Can the Tivoli Log File Agent replace the TEC Logfile Adapter?

The IBM Tivoli Log File Agent is the latest incarnation of the Netcool/OMNIbus LogFile Agent. It is based on ITM autonomous agent technology and is designed to monitor text log files, Windows Event Logs and the UNIX/Linus syslog using both traditional ACP format files plus regular expressions.

This article was originally written by Simon Barnes for Message Broker 10, but advances in the Tivoli Log File Agent have demanded a review.

One glance at the diagram of current logfile monitoring options, figure 1, shows that with the advent of IBM Tivoli Monitoring (ITM) 6 and Netcool/OMNIbus there are now several choices for logfile monitoring. The alternatives now range from Netcool’s Generic Log probe, to the IBM Tivoli Monitoring Agent Builder and of course the legacy Tivoli Enterprise Console (TEC) Logfile adapter.

Despite the new offerings many customers have chosen not to move away from the tried and tested TEC Logfile adapter, not only because of the amount of effort invested in their configurations, but also because none of the options has really offered the flexibility that the existing solution’s format files already has.

However, does the latest release of the IBM Tivoli Log File Agent provide a viable alternative?

Which Log File tool?


Figure 1 (click to zoom)

What is the IBM Tivoli Log File Agent?

The Log File Agent is based on ITM autonomous agent technology (Autonomous agents don’t require a full ITM installation) and is designed to monitor log entries on Windows, UNIX and Linux platforms from the following sources:

  • Text log files
  • Windows Event Logs
  • UNIX/Linux Syslog

The agent uses a configuration file and a format file in the same fashion as the old TEC Logfile Adapter. Both files from the legacy Tivoli product can be reused with the Log File Agent, meaning there is no need to throw away the existing investment.

The agent collects log entries from sources identified within the configuration file. Those log entries are matched against FORMAT records defined in the format file (.fmt) and mapped to events. The FORMAT records use pattern matching based on regular expressions, although backward compatibility is maintained as legacy FORMAT record pattern matching is still supported.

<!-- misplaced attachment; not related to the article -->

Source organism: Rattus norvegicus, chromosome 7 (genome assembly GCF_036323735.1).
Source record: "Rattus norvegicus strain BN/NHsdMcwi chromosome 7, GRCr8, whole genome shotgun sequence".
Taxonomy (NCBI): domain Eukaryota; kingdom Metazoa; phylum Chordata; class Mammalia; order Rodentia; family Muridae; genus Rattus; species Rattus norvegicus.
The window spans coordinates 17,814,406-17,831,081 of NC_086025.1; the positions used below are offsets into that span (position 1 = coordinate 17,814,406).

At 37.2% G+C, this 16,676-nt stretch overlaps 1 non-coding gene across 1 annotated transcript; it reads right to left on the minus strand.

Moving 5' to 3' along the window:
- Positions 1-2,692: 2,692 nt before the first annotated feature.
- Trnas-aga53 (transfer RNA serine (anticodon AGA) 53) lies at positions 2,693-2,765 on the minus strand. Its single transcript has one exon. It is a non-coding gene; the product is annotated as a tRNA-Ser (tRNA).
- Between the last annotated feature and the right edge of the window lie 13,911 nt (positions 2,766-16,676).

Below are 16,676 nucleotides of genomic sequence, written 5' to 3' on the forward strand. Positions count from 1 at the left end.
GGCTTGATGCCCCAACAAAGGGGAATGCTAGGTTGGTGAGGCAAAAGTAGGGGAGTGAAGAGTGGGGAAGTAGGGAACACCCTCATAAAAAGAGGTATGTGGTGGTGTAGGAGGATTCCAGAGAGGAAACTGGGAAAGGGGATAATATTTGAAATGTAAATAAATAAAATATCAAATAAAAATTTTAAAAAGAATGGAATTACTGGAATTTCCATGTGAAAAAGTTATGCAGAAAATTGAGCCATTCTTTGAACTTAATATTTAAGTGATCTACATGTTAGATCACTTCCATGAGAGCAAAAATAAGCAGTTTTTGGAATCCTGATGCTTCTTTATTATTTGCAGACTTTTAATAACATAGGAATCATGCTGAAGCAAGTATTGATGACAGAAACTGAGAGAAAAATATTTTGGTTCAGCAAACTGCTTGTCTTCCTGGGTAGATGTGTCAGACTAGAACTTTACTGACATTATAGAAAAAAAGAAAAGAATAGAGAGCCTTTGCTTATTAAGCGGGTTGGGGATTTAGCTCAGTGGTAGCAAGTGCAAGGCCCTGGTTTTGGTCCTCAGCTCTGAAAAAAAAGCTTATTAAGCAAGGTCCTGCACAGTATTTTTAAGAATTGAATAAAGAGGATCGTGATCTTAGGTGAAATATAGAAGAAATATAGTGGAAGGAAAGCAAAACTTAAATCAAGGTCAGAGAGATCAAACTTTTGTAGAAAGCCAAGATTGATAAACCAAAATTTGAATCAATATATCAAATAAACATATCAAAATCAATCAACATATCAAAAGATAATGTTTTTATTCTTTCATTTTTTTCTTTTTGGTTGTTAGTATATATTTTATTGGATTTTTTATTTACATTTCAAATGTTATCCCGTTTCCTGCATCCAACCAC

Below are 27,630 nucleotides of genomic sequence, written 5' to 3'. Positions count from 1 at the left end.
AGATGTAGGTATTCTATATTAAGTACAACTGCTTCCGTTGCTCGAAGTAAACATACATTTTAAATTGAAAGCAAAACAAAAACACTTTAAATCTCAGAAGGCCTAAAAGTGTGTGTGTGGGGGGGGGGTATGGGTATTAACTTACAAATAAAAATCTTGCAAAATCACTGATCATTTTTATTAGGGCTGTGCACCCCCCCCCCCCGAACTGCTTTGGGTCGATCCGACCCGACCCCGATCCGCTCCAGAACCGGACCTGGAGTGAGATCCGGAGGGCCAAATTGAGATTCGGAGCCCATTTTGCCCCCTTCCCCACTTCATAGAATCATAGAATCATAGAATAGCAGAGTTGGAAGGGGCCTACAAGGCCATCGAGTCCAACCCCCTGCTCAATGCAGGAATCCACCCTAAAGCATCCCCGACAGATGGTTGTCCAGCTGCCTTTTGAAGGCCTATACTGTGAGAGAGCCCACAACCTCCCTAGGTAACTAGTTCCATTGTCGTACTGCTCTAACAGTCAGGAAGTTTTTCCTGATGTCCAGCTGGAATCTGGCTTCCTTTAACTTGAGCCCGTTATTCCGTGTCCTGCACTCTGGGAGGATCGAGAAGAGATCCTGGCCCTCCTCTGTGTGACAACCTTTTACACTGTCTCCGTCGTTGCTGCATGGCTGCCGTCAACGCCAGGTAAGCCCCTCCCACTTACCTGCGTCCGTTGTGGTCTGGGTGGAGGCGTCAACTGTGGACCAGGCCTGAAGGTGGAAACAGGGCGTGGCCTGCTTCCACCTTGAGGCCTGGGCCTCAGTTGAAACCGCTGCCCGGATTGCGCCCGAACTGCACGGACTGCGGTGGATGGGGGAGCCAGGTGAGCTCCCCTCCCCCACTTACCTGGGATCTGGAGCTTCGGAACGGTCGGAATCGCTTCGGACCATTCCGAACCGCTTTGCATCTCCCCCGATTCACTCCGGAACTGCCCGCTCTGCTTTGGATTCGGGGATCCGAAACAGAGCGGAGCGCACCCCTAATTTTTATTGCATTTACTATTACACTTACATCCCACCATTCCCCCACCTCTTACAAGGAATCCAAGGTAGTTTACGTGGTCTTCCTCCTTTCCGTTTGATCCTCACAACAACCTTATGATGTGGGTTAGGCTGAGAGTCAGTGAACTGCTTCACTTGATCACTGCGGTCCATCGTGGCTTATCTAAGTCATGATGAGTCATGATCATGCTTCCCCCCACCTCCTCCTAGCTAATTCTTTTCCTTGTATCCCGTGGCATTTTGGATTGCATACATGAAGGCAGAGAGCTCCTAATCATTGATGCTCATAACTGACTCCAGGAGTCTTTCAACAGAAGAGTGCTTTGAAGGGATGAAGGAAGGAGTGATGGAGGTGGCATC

The agent can forward events to both Netcool/OMNIbus (via the EIF probe) and ITM 6.2.x TEMS (for visibility through the TEP Client and analysis by defined situations).

TEC Event Adapter – Overview

Probably most people reading this article understand the concepts behind the TEC Logfile adapter but for those that don’t this section offers a small recap.

TEC Log File Adapter
Figure 2

The TEC event adapter formats a log file entry into a valid Event Integration Format (EIF) event which can then be forwarded to the TEC or OMNIbus Server. To do this it uses Format Recordsdefine within a format file named with the extension “.fmt”.

For example, consider the following log file entry for a failure of the “su” command:

Oct 15 13:41:45 kenya su: ‘su root’ failed for jerry on /dev/pts/8

The following example of a format record maps the example log file entry to an event of class Su_Failure. A format record defines an event class, pattern match and slot assignments. The pattern match includes a combination of literals and variables (%s, %t, etc), those variables can be mapped to name-value pairs, known as slots, within the event.

FORMAT Su_Failure
%t %s su: ‘su %s’ failed for %s on %s
date $1
hostname $2
from_user $4
to_user $3
on_tty $5
msg PRINTF(“su failure: %s->%s”, from_user, to_user)
source System
severity WARNING

In this way the message using this format is mapped to an event with the following characteristics:

hostname = kenya
date = Oct 15 13:41:45
from_user = jerry
to_user = root
on_tty = /dev/pts/8
msg = su failure: jerry -> root
source = System
severity = WARNING